The floating data center has taken a big step closer to becoming a reality. Nautilus Data Technologies has lined up $100 million in funding that will allow it to complete a 6-megawatt floating colocation facility that it says will be cheaper and more efficient than traditional land-based facilities.
Nautilus seeks to tap rivers, lakes and oceans to slash the cost of cooling servers. It is the latest developer to pursue a water-based data center, a novel concept that has made headlines since Google first floated the idea in a 2007 patent filing, and was spotlighted by Microsoft’s deployment of an undersea data center.
The company has spent the last five years seeking to convert its vision into a working data center facility at scale. On Tuesday, Nautilus announced that it has closed a $100 million debt facility with Orion Energy Partners, an experienced investor in the energy sector. The funding is a big step up from the company’s previous funding rounds, which total more than $36 million in equity investments.
Stockton Project Planned for 2020 Delivery
The money will be used to complete and commission the first Nautilus colocation center in Stockton, California. The facility has been under construction at a barge in Vallejo, Calif.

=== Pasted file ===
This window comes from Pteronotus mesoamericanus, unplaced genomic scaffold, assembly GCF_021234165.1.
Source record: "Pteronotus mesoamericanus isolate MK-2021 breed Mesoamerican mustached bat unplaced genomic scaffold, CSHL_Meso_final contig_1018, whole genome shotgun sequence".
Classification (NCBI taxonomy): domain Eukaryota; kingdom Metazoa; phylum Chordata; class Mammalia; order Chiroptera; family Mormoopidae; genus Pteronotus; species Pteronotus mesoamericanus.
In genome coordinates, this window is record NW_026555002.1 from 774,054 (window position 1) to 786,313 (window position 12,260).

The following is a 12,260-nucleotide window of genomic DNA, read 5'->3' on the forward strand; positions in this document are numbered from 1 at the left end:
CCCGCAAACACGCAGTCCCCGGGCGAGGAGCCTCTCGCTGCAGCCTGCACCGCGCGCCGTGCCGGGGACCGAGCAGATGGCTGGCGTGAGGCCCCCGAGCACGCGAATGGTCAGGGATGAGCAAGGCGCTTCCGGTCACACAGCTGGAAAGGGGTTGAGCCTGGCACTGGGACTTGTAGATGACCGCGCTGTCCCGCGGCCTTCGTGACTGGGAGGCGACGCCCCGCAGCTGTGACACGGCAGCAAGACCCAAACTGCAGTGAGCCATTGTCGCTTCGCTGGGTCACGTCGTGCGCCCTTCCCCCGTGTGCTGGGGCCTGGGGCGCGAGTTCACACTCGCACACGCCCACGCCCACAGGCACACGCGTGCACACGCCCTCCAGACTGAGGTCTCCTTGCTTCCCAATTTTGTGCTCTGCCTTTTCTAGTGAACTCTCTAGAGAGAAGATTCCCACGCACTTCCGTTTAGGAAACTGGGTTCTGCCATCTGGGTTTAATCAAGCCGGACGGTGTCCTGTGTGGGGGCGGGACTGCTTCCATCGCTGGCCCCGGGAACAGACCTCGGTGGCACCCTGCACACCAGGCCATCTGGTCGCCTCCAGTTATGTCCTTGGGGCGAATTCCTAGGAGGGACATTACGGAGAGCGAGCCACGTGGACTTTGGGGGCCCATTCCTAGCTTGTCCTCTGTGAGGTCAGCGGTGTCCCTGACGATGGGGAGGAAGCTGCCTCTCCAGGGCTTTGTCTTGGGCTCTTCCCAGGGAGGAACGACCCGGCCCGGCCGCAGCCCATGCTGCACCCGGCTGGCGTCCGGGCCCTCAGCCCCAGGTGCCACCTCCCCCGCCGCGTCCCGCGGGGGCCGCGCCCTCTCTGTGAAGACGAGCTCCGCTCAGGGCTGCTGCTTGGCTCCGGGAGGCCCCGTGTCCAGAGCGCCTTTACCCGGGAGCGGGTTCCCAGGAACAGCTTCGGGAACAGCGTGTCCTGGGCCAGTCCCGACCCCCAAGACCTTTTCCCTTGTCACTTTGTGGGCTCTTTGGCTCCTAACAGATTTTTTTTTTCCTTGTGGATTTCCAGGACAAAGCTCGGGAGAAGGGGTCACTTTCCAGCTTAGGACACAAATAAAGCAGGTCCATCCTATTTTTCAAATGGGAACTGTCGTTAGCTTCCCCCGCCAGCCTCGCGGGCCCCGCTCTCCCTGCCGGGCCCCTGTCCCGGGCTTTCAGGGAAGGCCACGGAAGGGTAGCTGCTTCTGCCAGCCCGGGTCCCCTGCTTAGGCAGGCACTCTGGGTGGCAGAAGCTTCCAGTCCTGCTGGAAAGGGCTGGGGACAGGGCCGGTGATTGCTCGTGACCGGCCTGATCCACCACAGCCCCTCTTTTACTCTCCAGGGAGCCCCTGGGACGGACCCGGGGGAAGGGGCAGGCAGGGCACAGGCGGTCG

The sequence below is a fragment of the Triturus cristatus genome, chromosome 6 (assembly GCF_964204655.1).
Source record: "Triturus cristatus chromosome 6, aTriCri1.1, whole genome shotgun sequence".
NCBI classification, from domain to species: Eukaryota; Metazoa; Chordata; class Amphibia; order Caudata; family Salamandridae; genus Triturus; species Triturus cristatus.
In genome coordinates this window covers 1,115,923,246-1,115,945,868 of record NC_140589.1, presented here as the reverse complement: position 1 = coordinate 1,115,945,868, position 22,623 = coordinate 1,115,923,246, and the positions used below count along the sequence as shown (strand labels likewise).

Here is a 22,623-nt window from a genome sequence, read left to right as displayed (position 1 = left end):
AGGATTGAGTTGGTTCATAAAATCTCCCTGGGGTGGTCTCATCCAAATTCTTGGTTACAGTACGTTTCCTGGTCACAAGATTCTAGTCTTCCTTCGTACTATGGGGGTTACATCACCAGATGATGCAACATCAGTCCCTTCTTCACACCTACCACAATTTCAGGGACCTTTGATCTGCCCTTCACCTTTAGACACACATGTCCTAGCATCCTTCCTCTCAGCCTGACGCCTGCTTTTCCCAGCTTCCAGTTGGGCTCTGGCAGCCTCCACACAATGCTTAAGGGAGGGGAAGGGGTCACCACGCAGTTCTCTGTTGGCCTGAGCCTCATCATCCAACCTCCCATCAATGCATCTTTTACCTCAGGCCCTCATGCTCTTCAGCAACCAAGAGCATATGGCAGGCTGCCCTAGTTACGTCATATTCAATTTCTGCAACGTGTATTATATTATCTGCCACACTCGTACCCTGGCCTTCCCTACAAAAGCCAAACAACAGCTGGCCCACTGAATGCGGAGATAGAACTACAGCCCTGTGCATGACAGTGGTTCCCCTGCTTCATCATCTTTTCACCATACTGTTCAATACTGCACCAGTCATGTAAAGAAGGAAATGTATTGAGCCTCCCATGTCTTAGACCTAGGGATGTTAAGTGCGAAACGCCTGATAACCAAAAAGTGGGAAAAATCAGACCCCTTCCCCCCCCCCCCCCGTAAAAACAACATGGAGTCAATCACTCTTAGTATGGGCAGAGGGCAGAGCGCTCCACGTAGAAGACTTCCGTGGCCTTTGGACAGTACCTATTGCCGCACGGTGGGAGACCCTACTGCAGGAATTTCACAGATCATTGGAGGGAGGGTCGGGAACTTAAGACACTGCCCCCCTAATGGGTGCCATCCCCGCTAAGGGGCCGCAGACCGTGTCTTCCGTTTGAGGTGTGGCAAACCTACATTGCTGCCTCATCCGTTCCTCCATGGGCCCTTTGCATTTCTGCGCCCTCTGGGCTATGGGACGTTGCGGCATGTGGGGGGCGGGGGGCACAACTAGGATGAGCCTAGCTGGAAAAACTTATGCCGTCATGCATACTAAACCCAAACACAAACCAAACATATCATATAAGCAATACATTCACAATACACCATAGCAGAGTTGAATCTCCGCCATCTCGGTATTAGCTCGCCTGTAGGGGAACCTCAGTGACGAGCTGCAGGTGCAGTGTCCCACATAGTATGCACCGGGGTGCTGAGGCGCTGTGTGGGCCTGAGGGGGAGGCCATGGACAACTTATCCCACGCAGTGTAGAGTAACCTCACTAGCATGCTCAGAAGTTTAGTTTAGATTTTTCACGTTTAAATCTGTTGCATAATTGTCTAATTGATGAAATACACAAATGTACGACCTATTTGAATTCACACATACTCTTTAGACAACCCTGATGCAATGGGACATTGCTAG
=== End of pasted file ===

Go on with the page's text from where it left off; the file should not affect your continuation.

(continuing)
“Orion Energy is providing Nautilus with flexible capital to complete the commissioning of our Stockton I data center, strategically located in Northern California at the Port of Stockton,” said Nautilus CEO James Connaughton. “This capital will allow Nautilus to showcase and then rapidly expand our transformative approach to meeting the urgent business and community demand for higher performing and more sustainable data center solutions.”
Nautilus said the credit line will also support “construction of additional data center projects in the Nautilus pipeline.” Nautilus didn’t identify the location of future projects, but its investors include Keppel Data Centers, which has proposed a floating data center park in Singapore, an active data center market where real estate is in short supply. Keppel recently told DCD that Nautilus is “one of the options” for the park, which will be powered by liquified natural gas.
Nautilus also has a $35 million data center project in development at the Limerick Docks in Ireland, which received local approvals last September.
The company says the Stockton project will be commissioned in the fourth quarter of 2020. Nautilus Data was founded in 2015, and has had a slow path to market as it seeks to clear planning and environmental approvals for its waterborne data centers. The Orion credit line represents a vote of confidence in its technology.
“Nautilus is well positioned to set the standard for providing sustainable and reliable data center services to its customers, who have selected Nautilus for its significant commercial and environmental benefits,” said Gerrit Nicholas, Managing Partner at Orion Energy. “Orion Energy is eager to partner with the Nautilus team and its existing shareholders to accelerate the deployment of additional environmentally innovative data centers in this high growth sector.”